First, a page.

There’s a new book for Karoo and Karoo cuisine enthusiasts. Veld to Fork, written by Gordon Wright, a Graaff-Reinet chef and guesthouse owner, is more than just another collection of recipes. This 160-page, soft-covered book, published by Struik Lifestyle, showcases delicious dishes against awe-inspiring and beautiful Karoo landscapes. Gordon combines tradition and culinary flair with fresh local ingredients to present 82 mouth-watering dishes for every occasion. Obviously, Karoo lamb, beef, free-range chicken and venison take pride of place, but soups, side dishes and superb desserts are included along with preserves and baked goods. Before moving to Graaff-Reinet Gordon studied law and later went into investment banking, but food is his passion, so he and his wife, Rose, decided to move to the Karoo and open a guesthouse and restaurant. Today the restaurant is rated in the Top 5 of the Eastern Cape and Top 100 in South Africa. Gordon is a professional member of the Chaîne des Rôtisseurs, an international gastronomic society founded in Paris in 1248. He heads the Karoo convivium of the International Slow Food Movement, hunts for his venison and grows as many vegetables and herbs in his own garden as possible. Veld to Fork, which is beautifully illustrated in full colour, costs R250 from reputable book stores.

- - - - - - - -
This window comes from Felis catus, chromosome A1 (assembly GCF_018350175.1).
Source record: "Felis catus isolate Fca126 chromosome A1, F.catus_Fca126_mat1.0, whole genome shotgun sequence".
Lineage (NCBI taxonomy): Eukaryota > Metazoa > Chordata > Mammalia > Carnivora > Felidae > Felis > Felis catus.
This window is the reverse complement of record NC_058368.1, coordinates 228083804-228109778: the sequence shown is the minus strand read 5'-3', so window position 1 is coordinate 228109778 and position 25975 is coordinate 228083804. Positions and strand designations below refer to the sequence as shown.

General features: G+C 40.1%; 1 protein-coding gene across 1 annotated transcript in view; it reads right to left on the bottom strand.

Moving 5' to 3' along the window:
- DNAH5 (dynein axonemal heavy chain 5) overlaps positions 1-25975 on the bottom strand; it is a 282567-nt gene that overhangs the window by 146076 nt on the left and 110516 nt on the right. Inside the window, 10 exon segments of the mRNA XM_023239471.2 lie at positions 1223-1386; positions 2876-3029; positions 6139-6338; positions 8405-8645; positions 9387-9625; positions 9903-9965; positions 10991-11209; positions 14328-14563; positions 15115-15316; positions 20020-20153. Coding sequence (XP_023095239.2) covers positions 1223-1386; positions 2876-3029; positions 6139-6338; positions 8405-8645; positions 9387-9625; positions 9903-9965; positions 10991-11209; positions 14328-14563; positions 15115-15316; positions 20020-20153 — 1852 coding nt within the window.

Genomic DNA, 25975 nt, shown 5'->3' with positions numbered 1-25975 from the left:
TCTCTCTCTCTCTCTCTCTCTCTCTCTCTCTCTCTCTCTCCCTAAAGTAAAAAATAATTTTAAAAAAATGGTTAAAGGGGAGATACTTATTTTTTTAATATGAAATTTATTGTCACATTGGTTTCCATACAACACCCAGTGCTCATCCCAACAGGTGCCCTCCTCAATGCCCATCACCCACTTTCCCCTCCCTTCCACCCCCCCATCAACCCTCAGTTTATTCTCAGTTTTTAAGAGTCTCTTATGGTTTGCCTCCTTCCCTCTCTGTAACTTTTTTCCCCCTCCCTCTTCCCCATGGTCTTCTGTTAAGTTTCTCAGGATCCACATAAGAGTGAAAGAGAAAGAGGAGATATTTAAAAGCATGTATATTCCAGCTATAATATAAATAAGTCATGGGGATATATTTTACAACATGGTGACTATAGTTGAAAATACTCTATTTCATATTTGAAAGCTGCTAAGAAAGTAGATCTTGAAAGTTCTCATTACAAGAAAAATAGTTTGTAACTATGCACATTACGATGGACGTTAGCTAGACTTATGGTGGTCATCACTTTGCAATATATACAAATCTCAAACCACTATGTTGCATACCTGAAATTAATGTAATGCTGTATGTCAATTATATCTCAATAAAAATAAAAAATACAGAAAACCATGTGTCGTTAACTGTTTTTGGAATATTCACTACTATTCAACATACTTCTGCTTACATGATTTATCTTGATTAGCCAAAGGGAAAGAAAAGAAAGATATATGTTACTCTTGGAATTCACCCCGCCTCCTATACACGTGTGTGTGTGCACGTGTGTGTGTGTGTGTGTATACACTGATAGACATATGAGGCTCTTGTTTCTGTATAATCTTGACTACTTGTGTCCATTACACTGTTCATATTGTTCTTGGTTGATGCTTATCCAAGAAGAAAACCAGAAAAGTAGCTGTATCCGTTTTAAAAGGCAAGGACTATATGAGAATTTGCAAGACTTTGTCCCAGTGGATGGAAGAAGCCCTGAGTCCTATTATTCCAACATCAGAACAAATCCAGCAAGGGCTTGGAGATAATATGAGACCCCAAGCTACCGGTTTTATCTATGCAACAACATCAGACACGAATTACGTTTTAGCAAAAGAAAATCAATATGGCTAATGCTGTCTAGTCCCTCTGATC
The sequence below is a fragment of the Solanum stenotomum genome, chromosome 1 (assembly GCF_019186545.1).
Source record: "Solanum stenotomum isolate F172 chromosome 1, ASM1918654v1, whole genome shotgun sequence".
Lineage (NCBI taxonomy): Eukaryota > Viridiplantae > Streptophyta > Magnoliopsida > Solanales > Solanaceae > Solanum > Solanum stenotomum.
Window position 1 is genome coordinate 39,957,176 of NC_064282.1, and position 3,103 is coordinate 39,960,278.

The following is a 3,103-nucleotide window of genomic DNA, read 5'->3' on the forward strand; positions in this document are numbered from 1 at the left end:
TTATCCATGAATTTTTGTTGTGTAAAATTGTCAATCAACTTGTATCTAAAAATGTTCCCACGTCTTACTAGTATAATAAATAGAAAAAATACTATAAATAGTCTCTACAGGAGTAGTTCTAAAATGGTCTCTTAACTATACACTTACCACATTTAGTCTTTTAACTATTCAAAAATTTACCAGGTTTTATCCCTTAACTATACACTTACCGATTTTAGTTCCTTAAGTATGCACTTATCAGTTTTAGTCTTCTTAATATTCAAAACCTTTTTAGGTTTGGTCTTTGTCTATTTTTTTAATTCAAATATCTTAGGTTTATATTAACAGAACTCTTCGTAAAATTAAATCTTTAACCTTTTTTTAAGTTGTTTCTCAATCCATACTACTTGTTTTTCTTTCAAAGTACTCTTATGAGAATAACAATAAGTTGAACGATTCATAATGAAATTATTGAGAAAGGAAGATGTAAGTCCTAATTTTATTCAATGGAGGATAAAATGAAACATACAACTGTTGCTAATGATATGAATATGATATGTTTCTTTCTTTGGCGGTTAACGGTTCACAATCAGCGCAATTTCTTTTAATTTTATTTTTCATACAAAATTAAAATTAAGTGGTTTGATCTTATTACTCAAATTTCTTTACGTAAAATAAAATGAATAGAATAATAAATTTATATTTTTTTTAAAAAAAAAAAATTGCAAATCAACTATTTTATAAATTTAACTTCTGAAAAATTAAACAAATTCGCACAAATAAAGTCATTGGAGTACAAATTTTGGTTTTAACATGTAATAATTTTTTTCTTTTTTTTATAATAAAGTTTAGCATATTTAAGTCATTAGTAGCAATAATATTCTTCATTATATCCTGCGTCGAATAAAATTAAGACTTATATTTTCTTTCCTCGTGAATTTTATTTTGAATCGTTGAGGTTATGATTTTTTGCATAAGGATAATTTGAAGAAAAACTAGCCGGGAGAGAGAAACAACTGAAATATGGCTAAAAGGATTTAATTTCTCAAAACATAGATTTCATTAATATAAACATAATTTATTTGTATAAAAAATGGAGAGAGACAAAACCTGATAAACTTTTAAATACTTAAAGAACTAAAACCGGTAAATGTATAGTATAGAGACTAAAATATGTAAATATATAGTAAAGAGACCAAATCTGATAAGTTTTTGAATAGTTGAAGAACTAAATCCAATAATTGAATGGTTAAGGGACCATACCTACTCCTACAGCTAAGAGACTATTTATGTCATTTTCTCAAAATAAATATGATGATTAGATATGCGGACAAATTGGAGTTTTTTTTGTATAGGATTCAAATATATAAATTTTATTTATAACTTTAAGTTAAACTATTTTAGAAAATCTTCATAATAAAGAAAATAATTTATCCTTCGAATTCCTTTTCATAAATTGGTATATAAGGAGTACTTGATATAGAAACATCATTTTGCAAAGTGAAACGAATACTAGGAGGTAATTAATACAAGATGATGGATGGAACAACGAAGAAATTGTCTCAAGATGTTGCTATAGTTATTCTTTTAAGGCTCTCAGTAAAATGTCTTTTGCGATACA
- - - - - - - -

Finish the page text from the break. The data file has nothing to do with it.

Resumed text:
Anthony Osler’s Zen Dust, a follow-up to his much loved Stoep Zen, is now on the shelves. In this book Anthony, a Colesberg-based farmer, takes readers on a fascinating trip down the lesser-known back roads of the Karoo. With gentle wisdom and deep compassion, he finds divinity in the dust and Buddha in every pothole. Anthony shares his enjoyment of meeting a variety of people along the way and tells their stories, both past and present, in this book. They are beautifully interspersed with personal insights and anecdotes as well as with a fresh telling of the tale of Gotama, the man who became Buddha. A long-term Zen practitioner and a teacher in the lineage of Zen Master Dae Gak of Furnace Mountain, Anthony believes wherever we are is where we are meant to be. A former Zen monk and human rights advocate. Antony leads meditation retreats in a stone zendo and enjoys ending each day by watching the sun go down. Published by Jacana, Zen Dust, is a 208-page paperback and costs R210 from major booksellers.